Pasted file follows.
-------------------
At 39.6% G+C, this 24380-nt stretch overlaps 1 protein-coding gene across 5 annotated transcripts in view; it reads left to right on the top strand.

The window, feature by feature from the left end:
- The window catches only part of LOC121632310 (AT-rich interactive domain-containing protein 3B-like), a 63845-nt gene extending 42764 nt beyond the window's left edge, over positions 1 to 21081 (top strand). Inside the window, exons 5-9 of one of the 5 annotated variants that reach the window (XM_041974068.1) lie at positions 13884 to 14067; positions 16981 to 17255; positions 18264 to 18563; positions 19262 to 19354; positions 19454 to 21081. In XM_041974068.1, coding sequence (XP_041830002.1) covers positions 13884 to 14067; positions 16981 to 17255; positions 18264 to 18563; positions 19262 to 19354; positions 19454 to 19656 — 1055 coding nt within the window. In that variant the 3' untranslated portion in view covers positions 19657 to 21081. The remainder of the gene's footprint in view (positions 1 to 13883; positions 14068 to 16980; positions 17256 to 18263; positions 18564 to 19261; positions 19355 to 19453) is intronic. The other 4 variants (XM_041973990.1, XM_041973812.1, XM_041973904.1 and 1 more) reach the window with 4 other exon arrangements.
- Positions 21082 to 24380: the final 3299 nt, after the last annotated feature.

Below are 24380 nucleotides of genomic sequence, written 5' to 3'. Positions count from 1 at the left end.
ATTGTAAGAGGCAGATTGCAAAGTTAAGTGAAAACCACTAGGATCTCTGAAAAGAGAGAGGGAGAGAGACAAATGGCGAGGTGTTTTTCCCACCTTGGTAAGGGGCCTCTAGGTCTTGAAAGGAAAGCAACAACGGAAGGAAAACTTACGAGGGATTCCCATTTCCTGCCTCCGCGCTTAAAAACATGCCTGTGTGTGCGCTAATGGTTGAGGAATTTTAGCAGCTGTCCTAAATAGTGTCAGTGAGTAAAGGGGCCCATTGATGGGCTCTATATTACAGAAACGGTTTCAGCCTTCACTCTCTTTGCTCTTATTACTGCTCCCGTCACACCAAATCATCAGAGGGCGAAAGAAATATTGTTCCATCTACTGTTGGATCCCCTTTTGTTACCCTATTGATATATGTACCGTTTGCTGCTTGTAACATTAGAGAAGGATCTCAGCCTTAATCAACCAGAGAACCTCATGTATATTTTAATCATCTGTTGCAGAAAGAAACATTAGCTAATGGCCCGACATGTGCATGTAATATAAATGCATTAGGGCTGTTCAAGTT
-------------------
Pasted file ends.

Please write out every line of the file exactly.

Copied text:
At 39.6% G+C, this 24380-nt stretch overlaps 1 protein-coding gene across 5 annotated transcripts in view; it reads left to right on the top strand.

The window, feature by feature from the left end:
- The window catches only part of LOC121632310 (AT-rich interactive domain-containing protein 3B-like), a 63845-nt gene extending 42764 nt beyond the window's left edge, over positions 1 to 21081 (top strand). Inside the window, exons 5-9 of one of the 5 annotated variants that reach the window (XM_041974068.1) lie at positions 13884 to 14067; positions 16981 to 17255; positions 18264 to 18563; positions 19262 to 19354; positions 19454 to 21081. In XM_041974068.1, coding sequence (XP_041830002.1) covers positions 13884 to 14067; positions 16981 to 17255; positions 18264 to 18563; positions 19262 to 19354; positions 19454 to 19656 — 1055 coding nt within the window. In that variant the 3' untranslated portion in view covers positions 19657 to 21081. The remainder of the gene's footprint in view (positions 1 to 13883; positions 14068 to 16980; positions 17256 to 18263; positions 18564 to 19261; positions 19355 to 19453) is intronic. The other 4 variants (XM_041973990.1, XM_041973812.1, XM_041973904.1 and 1 more) reach the window with 4 other exon arrangements.
- Positions 21082 to 24380: the final 3299 nt, after the last annotated feature.

Below are 24380 nucleotides of genomic sequence, written 5' to 3'. Positions count from 1 at the left end.
ATTGTAAGAGGCAGATTGCAAAGTTAAGTGAAAACCACTAGGATCTCTGAAAAGAGAGAGGGAGAGAGACAAATGGCGAGGTGTTTTTCCCACCTTGGTAAGGGGCCTCTAGGTCTTGAAAGGAAAGCAACAACGGAAGGAAAACTTACGAGGGATTCCCATTTCCTGCCTCCGCGCTTAAAAACATGCCTGTGTGTGCGCTAATGGTTGAGGAATTTTAGCAGCTGTCCTAAATAGTGTCAGTGAGTAAAGGGGCCCATTGATGGGCTCTATATTACAGAAACGGTTTCAGCCTTCACTCTCTTTGCTCTTATTACTGCTCCCGTCACACCAAATCATCAGAGGGCGAAAGAAATATTGTTCCATCTACTGTTGGATCCCCTTTTGTTACCCTATTGATATATGTACCGTTTGCTGCTTGTAACATTAGAGAAGGATCTCAGCCTTAATCAACCAGAGAACCTCATGTATATTTTAATCATCTGTTGCAGAAAGAAACATTAGCTAATGGCCCGACATGTGCATGTAATATAAATGCATTAGGGCTGTTCAAGTT